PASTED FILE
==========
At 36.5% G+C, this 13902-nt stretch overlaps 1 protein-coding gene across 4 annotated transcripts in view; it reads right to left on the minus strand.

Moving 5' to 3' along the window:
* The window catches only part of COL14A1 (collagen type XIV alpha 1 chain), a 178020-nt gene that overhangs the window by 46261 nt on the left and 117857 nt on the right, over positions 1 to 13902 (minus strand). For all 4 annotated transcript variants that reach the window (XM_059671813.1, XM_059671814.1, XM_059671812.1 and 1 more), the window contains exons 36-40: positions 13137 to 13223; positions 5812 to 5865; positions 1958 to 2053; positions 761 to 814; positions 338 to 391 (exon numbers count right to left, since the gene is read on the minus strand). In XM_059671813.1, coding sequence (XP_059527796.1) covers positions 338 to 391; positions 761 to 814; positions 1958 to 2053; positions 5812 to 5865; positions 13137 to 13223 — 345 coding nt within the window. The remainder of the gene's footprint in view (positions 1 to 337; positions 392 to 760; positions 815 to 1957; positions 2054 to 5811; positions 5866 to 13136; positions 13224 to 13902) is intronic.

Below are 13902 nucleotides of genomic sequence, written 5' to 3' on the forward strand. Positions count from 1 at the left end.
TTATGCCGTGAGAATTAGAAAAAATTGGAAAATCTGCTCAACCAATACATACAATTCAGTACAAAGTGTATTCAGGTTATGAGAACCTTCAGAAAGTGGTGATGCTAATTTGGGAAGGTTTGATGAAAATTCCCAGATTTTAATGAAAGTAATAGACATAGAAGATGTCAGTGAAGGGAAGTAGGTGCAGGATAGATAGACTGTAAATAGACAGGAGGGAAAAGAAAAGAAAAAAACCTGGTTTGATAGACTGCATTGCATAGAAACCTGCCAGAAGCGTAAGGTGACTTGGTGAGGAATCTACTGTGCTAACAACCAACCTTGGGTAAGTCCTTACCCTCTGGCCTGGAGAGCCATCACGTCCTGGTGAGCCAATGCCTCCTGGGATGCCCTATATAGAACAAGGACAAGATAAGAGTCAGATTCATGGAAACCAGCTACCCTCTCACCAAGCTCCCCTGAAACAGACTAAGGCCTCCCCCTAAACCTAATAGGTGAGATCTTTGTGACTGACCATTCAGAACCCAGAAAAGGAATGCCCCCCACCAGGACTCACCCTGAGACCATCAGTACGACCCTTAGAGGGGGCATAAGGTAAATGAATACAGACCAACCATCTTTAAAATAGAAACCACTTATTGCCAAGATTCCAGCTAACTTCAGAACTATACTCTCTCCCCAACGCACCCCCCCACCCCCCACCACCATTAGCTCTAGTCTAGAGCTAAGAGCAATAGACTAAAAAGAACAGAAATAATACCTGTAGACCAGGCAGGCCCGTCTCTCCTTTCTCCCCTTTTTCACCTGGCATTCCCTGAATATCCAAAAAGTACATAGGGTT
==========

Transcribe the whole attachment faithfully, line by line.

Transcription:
At 36.5% G+C, this 13902-nt stretch overlaps 1 protein-coding gene across 4 annotated transcripts in view; it reads right to left on the minus strand.

Moving 5' to 3' along the window:
* The window catches only part of COL14A1 (collagen type XIV alpha 1 chain), a 178020-nt gene that overhangs the window by 46261 nt on the left and 117857 nt on the right, over positions 1 to 13902 (minus strand). For all 4 annotated transcript variants that reach the window (XM_059671813.1, XM_059671814.1, XM_059671812.1 and 1 more), the window contains exons 36-40: positions 13137 to 13223; positions 5812 to 5865; positions 1958 to 2053; positions 761 to 814; positions 338 to 391 (exon numbers count right to left, since the gene is read on the minus strand). In XM_059671813.1, coding sequence (XP_059527796.1) covers positions 338 to 391; positions 761 to 814; positions 1958 to 2053; positions 5812 to 5865; positions 13137 to 13223 — 345 coding nt within the window. The remainder of the gene's footprint in view (positions 1 to 337; positions 392 to 760; positions 815 to 1957; positions 2054 to 5811; positions 5866 to 13136; positions 13224 to 13902) is intronic.

Below are 13902 nucleotides of genomic sequence, written 5' to 3' on the forward strand. Positions count from 1 at the left end.
TTATGCCGTGAGAATTAGAAAAAATTGGAAAATCTGCTCAACCAATACATACAATTCAGTACAAAGTGTATTCAGGTTATGAGAACCTTCAGAAAGTGGTGATGCTAATTTGGGAAGGTTTGATGAAAATTCCCAGATTTTAATGAAAGTAATAGACATAGAAGATGTCAGTGAAGGGAAGTAGGTGCAGGATAGATAGACTGTAAATAGACAGGAGGGAAAAGAAAAGAAAAAAACCTGGTTTGATAGACTGCATTGCATAGAAACCTGCCAGAAGCGTAAGGTGACTTGGTGAGGAATCTACTGTGCTAACAACCAACCTTGGGTAAGTCCTTACCCTCTGGCCTGGAGAGCCATCACGTCCTGGTGAGCCAATGCCTCCTGGGATGCCCTATATAGAACAAGGACAAGATAAGAGTCAGATTCATGGAAACCAGCTACCCTCTCACCAAGCTCCCCTGAAACAGACTAAGGCCTCCCCCTAAACCTAATAGGTGAGATCTTTGTGACTGACCATTCAGAACCCAGAAAAGGAATGCCCCCCACCAGGACTCACCCTGAGACCATCAGTACGACCCTTAGAGGGGGCATAAGGTAAATGAATACAGACCAACCATCTTTAAAATAGAAACCACTTATTGCCAAGATTCCAGCTAACTTCAGAACTATACTCTCTCCCCAACGCACCCCCCCACCCCCCACCACCATTAGCTCTAGTCTAGAGCTAAGAGCAATAGACTAAAAAGAACAGAAATAATACCTGTAGACCAGGCAGGCCCGTCTCTCCTTTCTCCCCTTTTTCACCTGGCATTCCCTGAATATCCAAAAAGTACATAGGGTT